UBC Graduate Research

Manga motivation Ohori, Yuri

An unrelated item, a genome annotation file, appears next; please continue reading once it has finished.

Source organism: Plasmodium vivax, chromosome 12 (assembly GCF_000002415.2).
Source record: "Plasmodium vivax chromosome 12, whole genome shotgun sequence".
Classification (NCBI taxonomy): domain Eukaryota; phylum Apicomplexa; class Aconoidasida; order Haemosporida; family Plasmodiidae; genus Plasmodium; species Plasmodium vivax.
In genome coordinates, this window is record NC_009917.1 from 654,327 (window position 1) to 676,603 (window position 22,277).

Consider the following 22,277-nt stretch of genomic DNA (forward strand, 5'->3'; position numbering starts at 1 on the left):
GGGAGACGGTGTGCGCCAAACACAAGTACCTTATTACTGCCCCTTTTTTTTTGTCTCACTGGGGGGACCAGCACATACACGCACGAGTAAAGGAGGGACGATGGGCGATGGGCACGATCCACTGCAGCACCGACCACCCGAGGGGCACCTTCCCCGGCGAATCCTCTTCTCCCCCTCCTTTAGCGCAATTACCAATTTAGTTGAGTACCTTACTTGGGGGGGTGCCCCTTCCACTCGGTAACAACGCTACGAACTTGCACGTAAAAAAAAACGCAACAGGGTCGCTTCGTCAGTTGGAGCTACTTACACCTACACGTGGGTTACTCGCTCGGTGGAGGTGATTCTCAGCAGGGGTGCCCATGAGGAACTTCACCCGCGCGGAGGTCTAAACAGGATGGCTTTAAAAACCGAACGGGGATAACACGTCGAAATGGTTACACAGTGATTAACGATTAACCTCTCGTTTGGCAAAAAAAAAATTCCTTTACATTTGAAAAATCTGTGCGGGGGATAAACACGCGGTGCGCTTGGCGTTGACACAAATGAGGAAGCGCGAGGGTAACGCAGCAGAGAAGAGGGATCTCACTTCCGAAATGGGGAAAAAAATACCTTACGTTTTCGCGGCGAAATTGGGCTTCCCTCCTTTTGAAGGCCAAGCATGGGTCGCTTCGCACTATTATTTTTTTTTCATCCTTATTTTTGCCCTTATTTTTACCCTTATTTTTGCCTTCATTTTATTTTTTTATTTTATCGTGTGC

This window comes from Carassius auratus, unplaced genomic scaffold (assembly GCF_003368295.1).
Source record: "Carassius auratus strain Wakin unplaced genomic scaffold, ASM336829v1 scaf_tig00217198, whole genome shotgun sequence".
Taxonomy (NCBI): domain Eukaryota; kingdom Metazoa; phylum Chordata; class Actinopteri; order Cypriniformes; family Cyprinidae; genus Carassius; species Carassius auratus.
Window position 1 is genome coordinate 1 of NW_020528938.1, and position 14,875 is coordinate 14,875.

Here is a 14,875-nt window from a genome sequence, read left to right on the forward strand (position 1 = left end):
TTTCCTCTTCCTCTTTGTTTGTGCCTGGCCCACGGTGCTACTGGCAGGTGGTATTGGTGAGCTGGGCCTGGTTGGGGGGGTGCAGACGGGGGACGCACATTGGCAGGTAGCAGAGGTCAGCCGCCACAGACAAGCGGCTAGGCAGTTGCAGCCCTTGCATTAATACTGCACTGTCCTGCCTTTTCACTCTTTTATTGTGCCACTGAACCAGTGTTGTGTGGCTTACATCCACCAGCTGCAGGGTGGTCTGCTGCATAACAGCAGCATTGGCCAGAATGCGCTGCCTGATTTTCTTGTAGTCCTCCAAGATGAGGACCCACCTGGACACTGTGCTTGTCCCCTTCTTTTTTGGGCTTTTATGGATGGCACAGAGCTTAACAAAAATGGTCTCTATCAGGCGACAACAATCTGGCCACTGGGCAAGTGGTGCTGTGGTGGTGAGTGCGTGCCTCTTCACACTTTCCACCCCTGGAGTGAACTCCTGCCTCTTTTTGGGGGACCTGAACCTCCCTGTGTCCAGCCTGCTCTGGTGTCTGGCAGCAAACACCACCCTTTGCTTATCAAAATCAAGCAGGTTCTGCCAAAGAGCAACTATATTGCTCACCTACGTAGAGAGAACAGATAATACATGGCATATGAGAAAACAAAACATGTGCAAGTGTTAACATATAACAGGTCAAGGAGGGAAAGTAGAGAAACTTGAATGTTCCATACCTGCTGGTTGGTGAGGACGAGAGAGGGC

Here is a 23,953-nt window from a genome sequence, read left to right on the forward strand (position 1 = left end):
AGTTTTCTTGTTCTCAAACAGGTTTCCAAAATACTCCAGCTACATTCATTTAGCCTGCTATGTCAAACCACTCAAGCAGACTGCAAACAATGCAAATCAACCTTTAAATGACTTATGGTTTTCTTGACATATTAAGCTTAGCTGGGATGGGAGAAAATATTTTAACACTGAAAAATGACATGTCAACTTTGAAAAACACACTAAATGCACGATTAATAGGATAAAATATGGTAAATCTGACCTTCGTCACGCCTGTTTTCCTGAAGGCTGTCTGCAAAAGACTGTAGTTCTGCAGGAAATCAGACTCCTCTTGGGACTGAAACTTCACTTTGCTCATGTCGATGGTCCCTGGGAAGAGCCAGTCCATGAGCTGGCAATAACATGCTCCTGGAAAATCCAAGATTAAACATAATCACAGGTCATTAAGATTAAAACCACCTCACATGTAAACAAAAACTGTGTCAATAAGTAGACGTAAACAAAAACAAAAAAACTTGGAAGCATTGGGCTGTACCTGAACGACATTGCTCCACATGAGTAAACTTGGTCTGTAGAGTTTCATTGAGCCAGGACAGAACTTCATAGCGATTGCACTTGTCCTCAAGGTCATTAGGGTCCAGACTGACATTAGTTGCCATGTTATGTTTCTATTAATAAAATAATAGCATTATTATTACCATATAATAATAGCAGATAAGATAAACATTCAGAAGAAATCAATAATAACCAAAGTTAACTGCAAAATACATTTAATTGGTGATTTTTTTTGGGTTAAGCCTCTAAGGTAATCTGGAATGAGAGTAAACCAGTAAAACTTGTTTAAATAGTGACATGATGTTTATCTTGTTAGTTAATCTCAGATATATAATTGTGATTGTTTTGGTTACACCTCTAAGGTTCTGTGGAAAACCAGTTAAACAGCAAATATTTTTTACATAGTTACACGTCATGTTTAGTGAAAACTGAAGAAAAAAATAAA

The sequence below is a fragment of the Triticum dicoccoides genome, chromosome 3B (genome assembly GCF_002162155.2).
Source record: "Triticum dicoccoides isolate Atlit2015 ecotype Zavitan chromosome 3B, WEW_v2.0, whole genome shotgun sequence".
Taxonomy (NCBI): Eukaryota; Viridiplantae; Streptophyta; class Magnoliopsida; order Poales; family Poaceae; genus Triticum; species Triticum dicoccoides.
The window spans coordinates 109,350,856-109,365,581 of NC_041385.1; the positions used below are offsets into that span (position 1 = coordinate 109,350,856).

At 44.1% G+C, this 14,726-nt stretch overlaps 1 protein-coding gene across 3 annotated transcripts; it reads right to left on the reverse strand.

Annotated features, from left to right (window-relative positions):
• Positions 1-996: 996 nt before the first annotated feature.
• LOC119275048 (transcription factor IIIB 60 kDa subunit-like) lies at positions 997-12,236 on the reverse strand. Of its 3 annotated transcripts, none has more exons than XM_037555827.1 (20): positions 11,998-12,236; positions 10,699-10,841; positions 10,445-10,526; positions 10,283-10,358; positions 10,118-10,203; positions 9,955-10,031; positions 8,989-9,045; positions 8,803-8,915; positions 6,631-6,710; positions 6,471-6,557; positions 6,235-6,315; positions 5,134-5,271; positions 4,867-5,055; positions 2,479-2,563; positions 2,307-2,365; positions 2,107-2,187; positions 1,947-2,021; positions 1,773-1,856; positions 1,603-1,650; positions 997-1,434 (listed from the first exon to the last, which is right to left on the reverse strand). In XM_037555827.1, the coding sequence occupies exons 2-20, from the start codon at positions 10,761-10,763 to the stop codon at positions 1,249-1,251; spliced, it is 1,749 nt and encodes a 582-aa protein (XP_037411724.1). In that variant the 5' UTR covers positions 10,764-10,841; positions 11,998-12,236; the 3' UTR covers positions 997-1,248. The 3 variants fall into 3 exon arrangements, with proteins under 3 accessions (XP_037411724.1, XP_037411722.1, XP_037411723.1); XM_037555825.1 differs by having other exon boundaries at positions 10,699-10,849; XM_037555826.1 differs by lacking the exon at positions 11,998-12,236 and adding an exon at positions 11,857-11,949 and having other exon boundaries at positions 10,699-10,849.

Pablo states in his article B.C. lags in Asian education (published May 1, 2008) in Georgia Straight that fewer students are enrolling in Asian language programs. To address this concern of declining enrolment, this paper examines the notion of interest and its significance within a language learning motivational framework. By understanding the interest students have in such Japanese popular media such as manga (graphic novels), educators are then able to construct motivating and effective approaches that not only encourage the study of Japanese but may also foster the study of foreign languages in general. The multifaceted constructs of interest as an abstract motivational effect as well as a concrete activity have implications for the language classroom in terms of how instructors might use manga to encourage motivation. Therefore, the challenge is how to make manga texts curriculum-appropriate. To justify the 'legitimacy' of using manga, it is important to view it as something that can complement the textbook, which tends to simplify language as a set of discrete and abstract units bound by rules. The pedagogical need to keep language memorable and testable runs the danger of solidifying, decomposing and fragmenting what in real life is often fluid, variable and continuous. It is suggested here that the 'ebb and flow' of conversation between formal and informal registers, that is lacking in textbooks, can be compensated for with the complementary use of manga texts.

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